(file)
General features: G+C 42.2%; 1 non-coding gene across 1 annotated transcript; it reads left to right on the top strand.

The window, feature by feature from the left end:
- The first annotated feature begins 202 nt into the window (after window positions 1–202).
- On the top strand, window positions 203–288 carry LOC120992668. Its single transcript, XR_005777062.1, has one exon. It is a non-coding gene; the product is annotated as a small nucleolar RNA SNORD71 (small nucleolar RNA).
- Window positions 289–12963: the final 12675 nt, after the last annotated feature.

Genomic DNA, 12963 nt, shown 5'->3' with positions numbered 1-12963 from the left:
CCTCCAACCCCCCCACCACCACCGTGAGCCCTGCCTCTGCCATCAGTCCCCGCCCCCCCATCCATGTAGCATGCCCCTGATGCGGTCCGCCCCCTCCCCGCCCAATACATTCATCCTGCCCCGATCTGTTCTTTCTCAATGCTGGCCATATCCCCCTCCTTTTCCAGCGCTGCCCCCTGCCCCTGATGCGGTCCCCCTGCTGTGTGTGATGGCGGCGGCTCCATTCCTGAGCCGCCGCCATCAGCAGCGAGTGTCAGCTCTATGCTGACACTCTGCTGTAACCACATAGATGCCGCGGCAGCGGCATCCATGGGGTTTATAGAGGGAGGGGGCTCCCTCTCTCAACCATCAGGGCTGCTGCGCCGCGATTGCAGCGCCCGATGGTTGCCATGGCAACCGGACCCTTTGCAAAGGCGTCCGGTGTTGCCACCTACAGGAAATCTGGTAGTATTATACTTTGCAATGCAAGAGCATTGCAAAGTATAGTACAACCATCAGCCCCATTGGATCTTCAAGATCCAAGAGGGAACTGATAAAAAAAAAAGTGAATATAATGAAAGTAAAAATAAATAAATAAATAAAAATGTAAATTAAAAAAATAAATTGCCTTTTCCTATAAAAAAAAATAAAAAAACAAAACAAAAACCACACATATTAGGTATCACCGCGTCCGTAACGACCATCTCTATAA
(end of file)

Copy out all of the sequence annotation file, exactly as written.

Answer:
General features: G+C 42.2%; 1 non-coding gene across 1 annotated transcript; it reads left to right on the top strand.

The window, feature by feature from the left end:
- The first annotated feature begins 202 nt into the window (after window positions 1–202).
- On the top strand, window positions 203–288 carry LOC120992668. Its single transcript, XR_005777062.1, has one exon. It is a non-coding gene; the product is annotated as a small nucleolar RNA SNORD71 (small nucleolar RNA).
- Window positions 289–12963: the final 12675 nt, after the last annotated feature.

Genomic DNA, 12963 nt, shown 5'->3' with positions numbered 1-12963 from the left:
CCTCCAACCCCCCCACCACCACCGTGAGCCCTGCCTCTGCCATCAGTCCCCGCCCCCCCATCCATGTAGCATGCCCCTGATGCGGTCCGCCCCCTCCCCGCCCAATACATTCATCCTGCCCCGATCTGTTCTTTCTCAATGCTGGCCATATCCCCCTCCTTTTCCAGCGCTGCCCCCTGCCCCTGATGCGGTCCCCCTGCTGTGTGTGATGGCGGCGGCTCCATTCCTGAGCCGCCGCCATCAGCAGCGAGTGTCAGCTCTATGCTGACACTCTGCTGTAACCACATAGATGCCGCGGCAGCGGCATCCATGGGGTTTATAGAGGGAGGGGGCTCCCTCTCTCAACCATCAGGGCTGCTGCGCCGCGATTGCAGCGCCCGATGGTTGCCATGGCAACCGGACCCTTTGCAAAGGCGTCCGGTGTTGCCACCTACAGGAAATCTGGTAGTATTATACTTTGCAATGCAAGAGCATTGCAAAGTATAGTACAACCATCAGCCCCATTGGATCTTCAAGATCCAAGAGGGAACTGATAAAAAAAAAAGTGAATATAATGAAAGTAAAAATAAATAAATAAATAAAAATGTAAATTAAAAAAATAAATTGCCTTTTCCTATAAAAAAAAATAAAAAAACAAAACAAAAACCACACATATTAGGTATCACCGCGTCCGTAACGACCATCTCTATAA